That's where add-ons such as Auctioneer come in. They amass historical data in order to determine a price appropriate to prior conditions. The data can become stale if updates come out and the database is not refreshed, but generally they provide the transparency that would otherwise be lacking for making informed pricing decisions. The longer you keep the database, the more information you will have to work with and the closer you will likely come to the other prices in the market.

It is important to note that, due to the way data is gathered for Auctioneer, your suggested prices are not necessarily at equilibrium. All the mod is doing is taking the prices that other people have used and gathering them with the assumption that their average will yield the market price. If no one has yet sold the item for what would otherwise be an equilibrium price, then the suggested price would not be near it. Going back to our example, if everyone who has sold light hides for two gold per stack since you had started gathering Auctioneer data, then you would see a suggested price of two gold, even if the market could bear five.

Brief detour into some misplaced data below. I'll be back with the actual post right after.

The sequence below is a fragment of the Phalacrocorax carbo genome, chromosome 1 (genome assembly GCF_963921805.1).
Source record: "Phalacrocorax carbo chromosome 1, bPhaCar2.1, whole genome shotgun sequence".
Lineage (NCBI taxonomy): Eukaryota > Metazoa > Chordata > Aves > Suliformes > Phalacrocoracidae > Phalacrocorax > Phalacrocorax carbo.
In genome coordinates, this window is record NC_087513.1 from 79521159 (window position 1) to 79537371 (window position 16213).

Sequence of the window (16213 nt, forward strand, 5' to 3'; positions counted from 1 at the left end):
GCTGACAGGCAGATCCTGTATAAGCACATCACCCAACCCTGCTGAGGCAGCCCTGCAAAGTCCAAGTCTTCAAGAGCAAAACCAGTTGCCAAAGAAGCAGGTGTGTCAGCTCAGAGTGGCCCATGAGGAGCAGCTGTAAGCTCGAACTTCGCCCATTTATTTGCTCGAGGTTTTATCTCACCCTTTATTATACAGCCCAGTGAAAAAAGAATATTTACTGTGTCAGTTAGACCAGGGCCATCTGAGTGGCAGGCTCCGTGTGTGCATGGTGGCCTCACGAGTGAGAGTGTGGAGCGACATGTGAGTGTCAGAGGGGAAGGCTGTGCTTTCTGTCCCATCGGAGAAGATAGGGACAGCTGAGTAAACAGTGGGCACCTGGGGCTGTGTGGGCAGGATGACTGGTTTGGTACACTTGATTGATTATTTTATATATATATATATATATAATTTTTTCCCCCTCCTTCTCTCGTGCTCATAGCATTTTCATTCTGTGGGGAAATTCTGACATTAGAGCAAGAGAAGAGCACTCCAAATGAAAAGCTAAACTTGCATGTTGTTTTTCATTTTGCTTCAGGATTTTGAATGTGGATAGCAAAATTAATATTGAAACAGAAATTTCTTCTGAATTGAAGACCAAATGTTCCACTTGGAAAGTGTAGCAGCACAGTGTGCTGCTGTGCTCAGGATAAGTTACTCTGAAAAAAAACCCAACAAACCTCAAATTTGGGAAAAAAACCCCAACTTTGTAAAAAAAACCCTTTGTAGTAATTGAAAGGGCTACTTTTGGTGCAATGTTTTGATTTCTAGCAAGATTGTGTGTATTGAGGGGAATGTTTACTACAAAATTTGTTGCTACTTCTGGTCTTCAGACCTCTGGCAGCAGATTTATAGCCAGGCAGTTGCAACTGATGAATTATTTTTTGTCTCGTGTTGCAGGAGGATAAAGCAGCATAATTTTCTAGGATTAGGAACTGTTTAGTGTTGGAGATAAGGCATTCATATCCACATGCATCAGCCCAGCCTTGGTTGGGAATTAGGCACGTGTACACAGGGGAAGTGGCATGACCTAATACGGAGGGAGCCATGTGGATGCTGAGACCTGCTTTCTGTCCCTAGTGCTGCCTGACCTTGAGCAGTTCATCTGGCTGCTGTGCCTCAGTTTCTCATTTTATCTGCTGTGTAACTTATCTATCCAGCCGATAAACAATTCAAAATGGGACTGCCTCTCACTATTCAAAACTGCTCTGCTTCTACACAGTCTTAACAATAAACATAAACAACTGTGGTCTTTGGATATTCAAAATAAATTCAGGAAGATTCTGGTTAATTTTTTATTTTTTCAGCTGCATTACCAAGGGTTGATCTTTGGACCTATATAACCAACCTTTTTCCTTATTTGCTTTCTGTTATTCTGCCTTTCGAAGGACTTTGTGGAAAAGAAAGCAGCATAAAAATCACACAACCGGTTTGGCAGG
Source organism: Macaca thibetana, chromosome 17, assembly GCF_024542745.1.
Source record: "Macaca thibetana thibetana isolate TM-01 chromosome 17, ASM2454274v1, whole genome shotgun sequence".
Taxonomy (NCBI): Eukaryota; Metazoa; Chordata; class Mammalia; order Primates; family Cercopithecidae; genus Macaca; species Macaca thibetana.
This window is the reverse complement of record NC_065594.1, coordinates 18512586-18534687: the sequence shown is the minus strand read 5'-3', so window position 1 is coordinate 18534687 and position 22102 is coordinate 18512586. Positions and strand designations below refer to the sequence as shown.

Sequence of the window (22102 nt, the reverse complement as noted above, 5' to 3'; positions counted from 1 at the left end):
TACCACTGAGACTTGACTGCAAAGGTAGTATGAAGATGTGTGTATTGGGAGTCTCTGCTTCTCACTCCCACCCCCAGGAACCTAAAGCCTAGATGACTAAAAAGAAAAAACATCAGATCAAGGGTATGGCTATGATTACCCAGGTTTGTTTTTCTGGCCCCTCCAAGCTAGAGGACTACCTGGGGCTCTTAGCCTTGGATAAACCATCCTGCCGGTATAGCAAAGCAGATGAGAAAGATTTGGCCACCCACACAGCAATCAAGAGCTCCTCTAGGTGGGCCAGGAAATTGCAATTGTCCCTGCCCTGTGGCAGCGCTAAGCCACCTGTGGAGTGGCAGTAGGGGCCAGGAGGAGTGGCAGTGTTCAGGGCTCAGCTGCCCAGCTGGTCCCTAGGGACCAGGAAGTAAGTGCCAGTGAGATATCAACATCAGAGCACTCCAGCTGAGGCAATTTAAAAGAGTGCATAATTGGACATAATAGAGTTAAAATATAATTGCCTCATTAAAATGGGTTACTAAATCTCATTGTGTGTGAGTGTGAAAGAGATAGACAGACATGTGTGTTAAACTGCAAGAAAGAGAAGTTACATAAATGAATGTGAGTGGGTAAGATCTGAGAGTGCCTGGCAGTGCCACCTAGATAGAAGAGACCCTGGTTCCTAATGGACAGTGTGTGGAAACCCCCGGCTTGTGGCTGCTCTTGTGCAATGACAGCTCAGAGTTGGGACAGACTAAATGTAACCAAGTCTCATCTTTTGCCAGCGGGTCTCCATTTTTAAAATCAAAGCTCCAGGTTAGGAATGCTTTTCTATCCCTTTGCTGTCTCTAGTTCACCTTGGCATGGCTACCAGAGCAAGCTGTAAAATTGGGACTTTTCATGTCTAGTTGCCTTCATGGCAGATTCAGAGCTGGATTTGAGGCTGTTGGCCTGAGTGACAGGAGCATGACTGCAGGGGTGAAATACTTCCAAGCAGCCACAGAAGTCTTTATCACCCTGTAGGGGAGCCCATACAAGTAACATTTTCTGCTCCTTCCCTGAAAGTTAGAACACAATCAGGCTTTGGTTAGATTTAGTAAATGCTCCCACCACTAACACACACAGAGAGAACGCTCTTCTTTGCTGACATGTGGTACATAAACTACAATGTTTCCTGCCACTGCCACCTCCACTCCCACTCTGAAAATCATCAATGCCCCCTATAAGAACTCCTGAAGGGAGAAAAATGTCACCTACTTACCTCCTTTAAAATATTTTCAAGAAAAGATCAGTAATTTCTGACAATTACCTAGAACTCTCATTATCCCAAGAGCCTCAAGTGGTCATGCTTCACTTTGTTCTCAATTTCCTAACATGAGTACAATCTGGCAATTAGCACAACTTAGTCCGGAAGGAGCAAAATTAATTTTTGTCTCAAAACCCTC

In a sense, MMORPG economies have gotten simultaneously more and less realistic. They have made advances towards mimicking real world economies by introducing consolidated public markets, integrating limited data transparency, and allowing for subsidized purchases. At the same time, the limits placed on data available mean that equilibrium may never be reached in virtual economies.

Do you consider the auction house fees into pricing before posting? Has it ever caused you to vendor trash an item rather than selling to another player? Do you use mods to keep track of price fluctuations? Ever pondered these economic concepts on your own? Please, share with the class.

Alexis Kassan is a numbers nerd. She spends her days with statistical programs and her nights with spreadsheets and textbooks. She's also a MMORPG addict, having gotten sucked into Ultima Online at a formative age. In her time away from work, books and games, she can usually be found drowning in pools of sprinkles. If you have a question about in-game economics or how crafting fits in with them, hit her up at alexis DOT kassan at weblogsinc DOT com.

This article was originally published on Massively.